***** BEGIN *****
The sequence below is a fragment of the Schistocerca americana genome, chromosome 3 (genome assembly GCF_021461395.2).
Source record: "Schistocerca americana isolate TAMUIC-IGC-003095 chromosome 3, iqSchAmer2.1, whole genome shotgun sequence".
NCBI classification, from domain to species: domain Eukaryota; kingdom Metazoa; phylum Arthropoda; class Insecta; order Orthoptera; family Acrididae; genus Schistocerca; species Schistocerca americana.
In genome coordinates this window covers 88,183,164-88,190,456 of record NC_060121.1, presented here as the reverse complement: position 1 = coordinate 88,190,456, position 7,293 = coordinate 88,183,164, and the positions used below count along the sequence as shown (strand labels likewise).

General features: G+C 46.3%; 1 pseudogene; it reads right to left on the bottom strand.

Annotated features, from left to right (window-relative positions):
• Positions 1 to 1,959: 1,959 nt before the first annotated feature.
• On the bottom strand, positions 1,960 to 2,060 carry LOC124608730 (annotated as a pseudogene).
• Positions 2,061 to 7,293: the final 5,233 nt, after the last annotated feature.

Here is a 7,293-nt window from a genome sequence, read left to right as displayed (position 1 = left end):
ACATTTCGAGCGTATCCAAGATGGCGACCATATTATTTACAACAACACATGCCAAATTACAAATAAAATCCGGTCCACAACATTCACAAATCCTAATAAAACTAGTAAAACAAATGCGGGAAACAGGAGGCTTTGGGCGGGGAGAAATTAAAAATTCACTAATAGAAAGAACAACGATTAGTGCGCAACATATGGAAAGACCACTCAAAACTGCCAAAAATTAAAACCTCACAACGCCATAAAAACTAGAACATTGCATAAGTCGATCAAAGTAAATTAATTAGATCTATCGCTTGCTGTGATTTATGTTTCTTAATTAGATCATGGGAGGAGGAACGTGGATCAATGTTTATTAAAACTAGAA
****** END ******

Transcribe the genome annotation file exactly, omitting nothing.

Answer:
The sequence below is a fragment of the Schistocerca americana genome, chromosome 3 (genome assembly GCF_021461395.2).
Source record: "Schistocerca americana isolate TAMUIC-IGC-003095 chromosome 3, iqSchAmer2.1, whole genome shotgun sequence".
NCBI classification, from domain to species: domain Eukaryota; kingdom Metazoa; phylum Arthropoda; class Insecta; order Orthoptera; family Acrididae; genus Schistocerca; species Schistocerca americana.
In genome coordinates this window covers 88,183,164-88,190,456 of record NC_060121.1, presented here as the reverse complement: position 1 = coordinate 88,190,456, position 7,293 = coordinate 88,183,164, and the positions used below count along the sequence as shown (strand labels likewise).

General features: G+C 46.3%; 1 pseudogene; it reads right to left on the bottom strand.

Annotated features, from left to right (window-relative positions):
• Positions 1 to 1,959: 1,959 nt before the first annotated feature.
• On the bottom strand, positions 1,960 to 2,060 carry LOC124608730 (annotated as a pseudogene).
• Positions 2,061 to 7,293: the final 5,233 nt, after the last annotated feature.

Here is a 7,293-nt window from a genome sequence, read left to right as displayed (position 1 = left end):
ACATTTCGAGCGTATCCAAGATGGCGACCATATTATTTACAACAACACATGCCAAATTACAAATAAAATCCGGTCCACAACATTCACAAATCCTAATAAAACTAGTAAAACAAATGCGGGAAACAGGAGGCTTTGGGCGGGGAGAAATTAAAAATTCACTAATAGAAAGAACAACGATTAGTGCGCAACATATGGAAAGACCACTCAAAACTGCCAAAAATTAAAACCTCACAACGCCATAAAAACTAGAACATTGCATAAGTCGATCAAAGTAAATTAATTAGATCTATCGCTTGCTGTGATTTATGTTTCTTAATTAGATCATGGGAGGAGGAACGTGGATCAATGTTTATTAAAACTAGAA